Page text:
- That second bit is important, because it is here that I often see various degrees of misunderstanding of the “Netflix for Podcasting” metaphor. The way I see it, it’s worth remembering that Netflix developed its initial subscriber base within an industry environment that left it to build an empire on what appears to be scraps: the company solved a relatively undervalued problem — watching older content that wasn’t the “head” of where the movie industry saw its prime points for value extraction — and they solved it well, beating physical stores like Blockbuster by providing greater ease and then shifting to online streaming effectively. Having developed a foothold in the so-called “lower” rungs of the market, the company then moved its shit up-market, taking us to the world we have today. (I’m skipping a lot of details, but the broad strokes is what we need in the analysis here.) We shall see how Luminary plays out its initial hand: will look to secure content from brand-name publishers — which I’ve already been enjoying for free for a while now, by the way — or will it attempt to solve a “lower”-level problem and work its way up? How will it solve a problem for publishers without the publishers having to do much work, and then continuously grow the value proposition from that baseline? The answer to this question, I think, tells us everything about the future of this episode.
- There is, theoretically, an alternate read of the possible starting hand: instead of what value proposition the company offers publishers, the move could be how Luminary depresses the value of all other alternatives. Just a thought. Oh, and also: it depends on who has more leverage at any given point in time. If there’s a recession or something in the near future that pushes podcast ad rates down, then Luminary would would be in a really good to secure better deals for itself. (Podcasting ain’t plump and happy just yet — people be wanting solid paychecks!) So, that’s maybe one way to read the bet: Luminary is buying stock in a lack of faith of the podcast ad market’s future durability.
- To put it clearly: Luminary’s metric to follow is subscriber numbers — current, expected, and change year-over-year or month-over-month. I don’t expect that we, as a gawking public from the outside, will be privy to these numbers at any given point in time. Why would a poker player tip her hand?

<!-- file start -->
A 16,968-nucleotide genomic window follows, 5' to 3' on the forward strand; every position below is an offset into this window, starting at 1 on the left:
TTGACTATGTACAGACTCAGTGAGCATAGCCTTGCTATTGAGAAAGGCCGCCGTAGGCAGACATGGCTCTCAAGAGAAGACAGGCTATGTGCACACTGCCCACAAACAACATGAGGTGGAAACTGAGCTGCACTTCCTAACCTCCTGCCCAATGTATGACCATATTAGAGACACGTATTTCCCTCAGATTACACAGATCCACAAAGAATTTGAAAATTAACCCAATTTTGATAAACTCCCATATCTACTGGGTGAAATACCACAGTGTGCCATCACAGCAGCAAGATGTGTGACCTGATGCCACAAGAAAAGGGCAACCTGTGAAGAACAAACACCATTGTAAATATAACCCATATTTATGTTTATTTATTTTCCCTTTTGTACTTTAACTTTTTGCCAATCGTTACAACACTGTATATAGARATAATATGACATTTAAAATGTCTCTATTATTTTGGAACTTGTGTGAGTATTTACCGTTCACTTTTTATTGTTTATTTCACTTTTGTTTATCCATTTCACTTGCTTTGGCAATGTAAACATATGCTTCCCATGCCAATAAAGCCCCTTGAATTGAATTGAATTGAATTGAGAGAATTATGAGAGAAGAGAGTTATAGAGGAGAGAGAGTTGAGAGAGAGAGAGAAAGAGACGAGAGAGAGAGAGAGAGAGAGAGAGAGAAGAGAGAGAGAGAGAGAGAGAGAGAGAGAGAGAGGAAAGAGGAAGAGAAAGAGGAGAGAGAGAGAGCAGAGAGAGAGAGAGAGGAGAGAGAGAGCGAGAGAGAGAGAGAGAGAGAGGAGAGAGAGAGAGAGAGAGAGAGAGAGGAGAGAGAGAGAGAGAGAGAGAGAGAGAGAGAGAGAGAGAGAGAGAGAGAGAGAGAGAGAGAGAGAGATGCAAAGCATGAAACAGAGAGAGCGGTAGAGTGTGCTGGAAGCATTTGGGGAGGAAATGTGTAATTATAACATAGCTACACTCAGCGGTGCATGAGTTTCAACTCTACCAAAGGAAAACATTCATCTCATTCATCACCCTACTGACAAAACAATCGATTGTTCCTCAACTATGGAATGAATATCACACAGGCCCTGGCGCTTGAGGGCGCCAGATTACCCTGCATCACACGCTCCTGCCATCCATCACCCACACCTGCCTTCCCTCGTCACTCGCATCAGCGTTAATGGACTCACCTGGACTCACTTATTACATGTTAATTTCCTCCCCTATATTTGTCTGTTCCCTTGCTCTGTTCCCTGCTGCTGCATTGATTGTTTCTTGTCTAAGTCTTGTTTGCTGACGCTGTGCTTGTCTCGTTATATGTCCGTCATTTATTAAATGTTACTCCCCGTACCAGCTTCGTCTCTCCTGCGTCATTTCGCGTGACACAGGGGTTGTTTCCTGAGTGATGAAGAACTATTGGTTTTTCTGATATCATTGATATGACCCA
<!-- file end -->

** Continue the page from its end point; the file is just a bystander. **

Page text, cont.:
- Once again, all of this should be read within the context of the fact that Luminary plans for 75% of its archive to be original within three years of launch (whenever launch is). So, the other major question is: why should any publisher help increase the value of an entity that not only will ultimately be its competitor, but has already signaled intent to be a competitor?
- I should say that none of this hasn’t already happened in the podcast market as we know it. To say otherwise would be to disrespect Stitcher Premium, and all the stuff they’ve been trying with windowing, exclusive content, and so on. But the main differentiator, at this point in time, lies in two things: (1) Luminary isn’t attached to an existing podcast company with various competitive fronts in the market at this point in time, and to a greater extent, (2) Luminary has $40 million in the bank to fuck with content acquisitions. I’ve traded goss with a couple of industry insiders about Luminary’s prospects, and to a soul, everyone cited the $40 million as the thing “that makes this different.” That’s slightly over a fifth of the IAB’s podcast revenue number for 2017 — so, yeah, that could go a long way, but then again, bigger fortunes have been lost in Vegas in a single night.
Like I said, I’m generally skeptical about Luminary’s position here. But that isn’t to say there isn’t a path-to-victory for the platform. In my mind, there are two paths: